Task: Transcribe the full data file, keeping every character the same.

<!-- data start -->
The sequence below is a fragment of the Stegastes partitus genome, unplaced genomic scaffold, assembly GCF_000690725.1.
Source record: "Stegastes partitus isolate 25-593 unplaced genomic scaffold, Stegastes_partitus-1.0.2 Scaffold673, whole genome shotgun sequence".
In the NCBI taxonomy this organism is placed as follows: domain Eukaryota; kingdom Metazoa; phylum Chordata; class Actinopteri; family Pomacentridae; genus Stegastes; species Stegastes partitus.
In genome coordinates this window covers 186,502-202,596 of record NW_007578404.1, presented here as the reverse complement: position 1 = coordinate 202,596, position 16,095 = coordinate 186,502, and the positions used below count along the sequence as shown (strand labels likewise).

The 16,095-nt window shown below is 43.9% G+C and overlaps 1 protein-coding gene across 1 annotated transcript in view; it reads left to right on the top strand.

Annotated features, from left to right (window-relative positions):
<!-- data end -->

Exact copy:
The sequence below is a fragment of the Stegastes partitus genome, unplaced genomic scaffold, assembly GCF_000690725.1.
Source record: "Stegastes partitus isolate 25-593 unplaced genomic scaffold, Stegastes_partitus-1.0.2 Scaffold673, whole genome shotgun sequence".
In the NCBI taxonomy this organism is placed as follows: domain Eukaryota; kingdom Metazoa; phylum Chordata; class Actinopteri; family Pomacentridae; genus Stegastes; species Stegastes partitus.
In genome coordinates this window covers 186,502-202,596 of record NW_007578404.1, presented here as the reverse complement: position 1 = coordinate 202,596, position 16,095 = coordinate 186,502, and the positions used below count along the sequence as shown (strand labels likewise).

The 16,095-nt window shown below is 43.9% G+C and overlaps 1 protein-coding gene across 1 annotated transcript in view; it reads left to right on the top strand.

Annotated features, from left to right (window-relative positions):